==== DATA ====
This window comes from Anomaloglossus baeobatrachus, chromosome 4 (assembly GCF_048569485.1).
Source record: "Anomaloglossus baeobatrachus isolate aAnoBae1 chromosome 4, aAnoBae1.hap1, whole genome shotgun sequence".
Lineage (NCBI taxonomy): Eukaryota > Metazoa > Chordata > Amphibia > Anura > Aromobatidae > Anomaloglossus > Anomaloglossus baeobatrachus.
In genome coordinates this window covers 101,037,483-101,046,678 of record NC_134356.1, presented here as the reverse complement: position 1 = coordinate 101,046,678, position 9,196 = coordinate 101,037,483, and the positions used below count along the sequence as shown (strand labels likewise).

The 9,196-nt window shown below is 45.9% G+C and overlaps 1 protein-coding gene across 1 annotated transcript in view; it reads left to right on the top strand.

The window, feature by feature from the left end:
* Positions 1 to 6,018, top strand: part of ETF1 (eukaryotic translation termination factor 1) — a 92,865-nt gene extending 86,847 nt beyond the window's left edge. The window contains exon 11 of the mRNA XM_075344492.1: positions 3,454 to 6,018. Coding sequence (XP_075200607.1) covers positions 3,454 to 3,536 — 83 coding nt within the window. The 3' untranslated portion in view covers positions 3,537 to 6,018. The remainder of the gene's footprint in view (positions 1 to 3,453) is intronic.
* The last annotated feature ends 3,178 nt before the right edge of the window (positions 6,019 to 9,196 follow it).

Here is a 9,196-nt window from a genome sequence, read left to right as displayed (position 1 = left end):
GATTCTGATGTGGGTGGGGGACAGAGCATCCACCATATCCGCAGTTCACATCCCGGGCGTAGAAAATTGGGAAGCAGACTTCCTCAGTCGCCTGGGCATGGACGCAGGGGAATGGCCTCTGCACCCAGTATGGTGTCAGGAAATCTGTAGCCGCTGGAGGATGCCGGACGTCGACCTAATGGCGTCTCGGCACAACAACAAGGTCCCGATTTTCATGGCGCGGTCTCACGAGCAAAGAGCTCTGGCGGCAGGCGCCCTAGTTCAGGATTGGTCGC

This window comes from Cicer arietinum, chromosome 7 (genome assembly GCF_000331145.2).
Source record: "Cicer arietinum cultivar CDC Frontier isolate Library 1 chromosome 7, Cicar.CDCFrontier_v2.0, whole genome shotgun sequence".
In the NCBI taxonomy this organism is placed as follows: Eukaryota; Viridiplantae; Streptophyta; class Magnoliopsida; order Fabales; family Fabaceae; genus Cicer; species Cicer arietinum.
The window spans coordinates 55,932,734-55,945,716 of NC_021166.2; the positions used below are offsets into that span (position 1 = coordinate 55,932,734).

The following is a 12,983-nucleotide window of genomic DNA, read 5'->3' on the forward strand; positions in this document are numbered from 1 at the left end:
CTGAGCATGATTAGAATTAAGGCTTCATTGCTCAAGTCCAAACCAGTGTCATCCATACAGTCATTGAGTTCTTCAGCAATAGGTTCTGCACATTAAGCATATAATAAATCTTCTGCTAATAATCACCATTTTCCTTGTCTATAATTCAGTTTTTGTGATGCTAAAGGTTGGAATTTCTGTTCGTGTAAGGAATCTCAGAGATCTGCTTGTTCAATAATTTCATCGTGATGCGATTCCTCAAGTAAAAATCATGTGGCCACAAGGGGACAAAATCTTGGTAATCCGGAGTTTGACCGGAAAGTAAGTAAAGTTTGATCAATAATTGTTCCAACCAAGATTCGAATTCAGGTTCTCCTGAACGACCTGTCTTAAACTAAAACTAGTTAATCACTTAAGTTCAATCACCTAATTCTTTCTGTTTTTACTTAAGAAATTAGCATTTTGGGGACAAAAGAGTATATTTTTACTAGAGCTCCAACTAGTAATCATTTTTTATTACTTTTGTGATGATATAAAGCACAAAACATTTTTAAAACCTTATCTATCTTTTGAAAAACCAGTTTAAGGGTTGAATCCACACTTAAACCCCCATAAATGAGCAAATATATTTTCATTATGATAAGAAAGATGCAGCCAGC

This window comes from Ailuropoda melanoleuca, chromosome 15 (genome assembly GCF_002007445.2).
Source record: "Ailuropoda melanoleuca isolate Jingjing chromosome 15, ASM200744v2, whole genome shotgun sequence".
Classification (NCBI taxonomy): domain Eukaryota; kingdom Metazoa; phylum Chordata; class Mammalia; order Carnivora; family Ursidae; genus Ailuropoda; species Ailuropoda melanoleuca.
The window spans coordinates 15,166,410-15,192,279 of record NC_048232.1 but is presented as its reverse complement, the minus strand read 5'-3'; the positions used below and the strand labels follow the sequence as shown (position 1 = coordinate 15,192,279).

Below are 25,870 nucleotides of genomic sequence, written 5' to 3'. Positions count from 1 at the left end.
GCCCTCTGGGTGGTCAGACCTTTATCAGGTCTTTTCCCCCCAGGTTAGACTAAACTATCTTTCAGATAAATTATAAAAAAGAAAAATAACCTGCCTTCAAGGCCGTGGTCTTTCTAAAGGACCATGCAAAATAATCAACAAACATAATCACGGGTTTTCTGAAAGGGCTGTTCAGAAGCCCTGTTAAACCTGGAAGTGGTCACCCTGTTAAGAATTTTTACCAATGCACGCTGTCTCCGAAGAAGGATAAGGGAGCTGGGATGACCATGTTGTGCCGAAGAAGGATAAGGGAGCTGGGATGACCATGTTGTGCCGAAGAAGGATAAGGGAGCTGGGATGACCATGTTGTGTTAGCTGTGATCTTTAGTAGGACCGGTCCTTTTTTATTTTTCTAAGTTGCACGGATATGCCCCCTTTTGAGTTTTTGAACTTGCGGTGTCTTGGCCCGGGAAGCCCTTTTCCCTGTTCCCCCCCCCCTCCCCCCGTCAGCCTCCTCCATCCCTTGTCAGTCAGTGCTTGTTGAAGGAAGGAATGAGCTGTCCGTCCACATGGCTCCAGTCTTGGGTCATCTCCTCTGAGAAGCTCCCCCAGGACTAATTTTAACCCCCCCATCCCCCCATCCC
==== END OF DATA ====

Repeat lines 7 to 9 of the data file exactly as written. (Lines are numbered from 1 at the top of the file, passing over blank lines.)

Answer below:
* Positions 1 to 6,018, top strand: part of ETF1 (eukaryotic translation termination factor 1) — a 92,865-nt gene extending 86,847 nt beyond the window's left edge. The window contains exon 11 of the mRNA XM_075344492.1: positions 3,454 to 6,018. Coding sequence (XP_075200607.1) covers positions 3,454 to 3,536 — 83 coding nt within the window. The 3' untranslated portion in view covers positions 3,537 to 6,018. The remainder of the gene's footprint in view (positions 1 to 3,453) is intronic.
* The last annotated feature ends 3,178 nt before the right edge of the window (positions 6,019 to 9,196 follow it).

Here is a 9,196-nt window from a genome sequence, read left to right as displayed (position 1 = left end):